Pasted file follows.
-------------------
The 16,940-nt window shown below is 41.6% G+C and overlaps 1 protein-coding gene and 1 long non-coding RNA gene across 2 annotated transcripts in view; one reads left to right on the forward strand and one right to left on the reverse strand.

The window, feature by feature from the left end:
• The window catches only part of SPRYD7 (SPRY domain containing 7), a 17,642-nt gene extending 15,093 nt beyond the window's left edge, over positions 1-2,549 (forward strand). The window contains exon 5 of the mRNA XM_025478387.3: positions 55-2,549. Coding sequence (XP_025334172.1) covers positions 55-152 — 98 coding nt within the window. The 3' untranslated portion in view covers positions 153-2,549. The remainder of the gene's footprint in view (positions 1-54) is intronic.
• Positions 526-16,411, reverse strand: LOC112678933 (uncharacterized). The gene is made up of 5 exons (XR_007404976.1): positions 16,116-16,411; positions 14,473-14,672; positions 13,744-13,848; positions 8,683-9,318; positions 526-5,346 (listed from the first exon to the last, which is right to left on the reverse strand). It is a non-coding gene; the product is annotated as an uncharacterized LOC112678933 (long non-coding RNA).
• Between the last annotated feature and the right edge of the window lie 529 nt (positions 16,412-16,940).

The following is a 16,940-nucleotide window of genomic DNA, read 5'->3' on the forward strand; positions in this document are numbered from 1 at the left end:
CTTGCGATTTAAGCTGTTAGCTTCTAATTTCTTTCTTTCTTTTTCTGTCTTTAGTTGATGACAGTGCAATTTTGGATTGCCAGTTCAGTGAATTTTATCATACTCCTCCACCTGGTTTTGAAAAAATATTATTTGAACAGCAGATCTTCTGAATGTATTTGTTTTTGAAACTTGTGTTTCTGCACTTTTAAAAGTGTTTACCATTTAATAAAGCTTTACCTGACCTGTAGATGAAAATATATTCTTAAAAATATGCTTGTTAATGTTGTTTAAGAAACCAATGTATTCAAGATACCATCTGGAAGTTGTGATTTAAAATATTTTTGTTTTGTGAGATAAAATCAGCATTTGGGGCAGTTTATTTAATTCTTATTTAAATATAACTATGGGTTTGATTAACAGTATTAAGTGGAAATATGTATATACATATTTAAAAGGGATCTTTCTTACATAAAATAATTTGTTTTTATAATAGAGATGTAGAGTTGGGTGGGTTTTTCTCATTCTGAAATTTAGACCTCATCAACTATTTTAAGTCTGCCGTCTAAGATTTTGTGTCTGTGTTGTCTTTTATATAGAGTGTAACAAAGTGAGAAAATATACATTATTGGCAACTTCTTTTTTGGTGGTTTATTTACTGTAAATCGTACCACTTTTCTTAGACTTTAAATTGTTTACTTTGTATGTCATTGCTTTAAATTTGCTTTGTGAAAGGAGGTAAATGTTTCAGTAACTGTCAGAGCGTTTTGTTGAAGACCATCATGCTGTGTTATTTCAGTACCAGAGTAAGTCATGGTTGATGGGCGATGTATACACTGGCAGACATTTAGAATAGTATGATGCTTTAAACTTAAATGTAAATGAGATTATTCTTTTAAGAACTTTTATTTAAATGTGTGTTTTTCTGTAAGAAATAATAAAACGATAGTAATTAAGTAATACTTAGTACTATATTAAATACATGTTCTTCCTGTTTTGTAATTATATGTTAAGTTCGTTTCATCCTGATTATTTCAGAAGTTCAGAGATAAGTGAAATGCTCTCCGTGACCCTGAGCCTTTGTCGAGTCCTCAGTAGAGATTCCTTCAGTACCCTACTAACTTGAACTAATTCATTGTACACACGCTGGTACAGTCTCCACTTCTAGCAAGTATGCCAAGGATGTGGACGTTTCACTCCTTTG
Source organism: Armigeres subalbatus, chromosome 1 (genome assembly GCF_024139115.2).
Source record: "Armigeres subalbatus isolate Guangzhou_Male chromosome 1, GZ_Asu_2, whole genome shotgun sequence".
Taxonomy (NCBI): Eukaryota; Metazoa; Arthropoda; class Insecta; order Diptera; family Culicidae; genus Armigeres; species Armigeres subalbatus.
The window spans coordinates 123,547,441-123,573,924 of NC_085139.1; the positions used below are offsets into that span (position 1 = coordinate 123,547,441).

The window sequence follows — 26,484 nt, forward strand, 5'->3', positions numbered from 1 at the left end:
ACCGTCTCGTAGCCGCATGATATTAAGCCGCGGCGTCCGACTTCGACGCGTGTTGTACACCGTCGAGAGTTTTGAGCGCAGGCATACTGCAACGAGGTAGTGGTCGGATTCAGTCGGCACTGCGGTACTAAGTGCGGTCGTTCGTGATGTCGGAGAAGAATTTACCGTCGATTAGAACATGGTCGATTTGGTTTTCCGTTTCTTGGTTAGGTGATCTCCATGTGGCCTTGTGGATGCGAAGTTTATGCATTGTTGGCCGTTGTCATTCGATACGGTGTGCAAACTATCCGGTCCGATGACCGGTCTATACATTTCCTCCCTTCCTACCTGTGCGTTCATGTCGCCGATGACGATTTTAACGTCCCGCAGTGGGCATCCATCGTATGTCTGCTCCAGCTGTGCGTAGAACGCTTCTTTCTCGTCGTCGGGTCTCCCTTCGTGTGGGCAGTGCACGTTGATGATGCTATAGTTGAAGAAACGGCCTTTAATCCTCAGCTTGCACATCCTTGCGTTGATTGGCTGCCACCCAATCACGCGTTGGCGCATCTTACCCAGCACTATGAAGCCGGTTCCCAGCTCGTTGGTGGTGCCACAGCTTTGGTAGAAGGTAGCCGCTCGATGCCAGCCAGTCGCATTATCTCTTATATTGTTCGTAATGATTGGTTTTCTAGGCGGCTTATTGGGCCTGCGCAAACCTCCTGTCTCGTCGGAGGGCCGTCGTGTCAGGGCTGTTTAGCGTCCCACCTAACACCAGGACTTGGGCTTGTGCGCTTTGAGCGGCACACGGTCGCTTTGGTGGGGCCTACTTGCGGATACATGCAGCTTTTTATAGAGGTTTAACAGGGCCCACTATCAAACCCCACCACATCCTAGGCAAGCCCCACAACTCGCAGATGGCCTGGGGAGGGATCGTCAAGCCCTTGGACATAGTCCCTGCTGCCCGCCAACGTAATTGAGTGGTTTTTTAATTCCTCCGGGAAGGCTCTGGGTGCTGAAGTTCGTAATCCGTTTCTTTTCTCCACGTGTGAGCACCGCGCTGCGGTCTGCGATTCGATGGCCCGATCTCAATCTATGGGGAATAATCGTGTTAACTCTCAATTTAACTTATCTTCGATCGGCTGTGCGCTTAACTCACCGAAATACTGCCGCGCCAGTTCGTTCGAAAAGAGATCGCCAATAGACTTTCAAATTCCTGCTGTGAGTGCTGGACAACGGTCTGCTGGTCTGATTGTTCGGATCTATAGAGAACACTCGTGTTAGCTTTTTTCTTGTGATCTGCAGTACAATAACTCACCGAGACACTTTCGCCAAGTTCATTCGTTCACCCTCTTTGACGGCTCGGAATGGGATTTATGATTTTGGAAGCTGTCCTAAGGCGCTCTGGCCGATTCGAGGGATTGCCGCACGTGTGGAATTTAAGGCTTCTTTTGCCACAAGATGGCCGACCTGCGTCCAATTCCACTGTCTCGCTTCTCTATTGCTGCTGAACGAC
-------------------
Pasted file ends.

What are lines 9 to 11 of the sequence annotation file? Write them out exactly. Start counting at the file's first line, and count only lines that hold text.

Source record: "Armigeres subalbatus isolate Guangzhou_Male chromosome 1, GZ_Asu_2, whole genome shotgun sequence".
Taxonomy (NCBI): Eukaryota; Metazoa; Arthropoda; class Insecta; order Diptera; family Culicidae; genus Armigeres; species Armigeres subalbatus.
The window spans coordinates 123,547,441-123,573,924 of NC_085139.1; the positions used below are offsets into that span (position 1 = coordinate 123,547,441).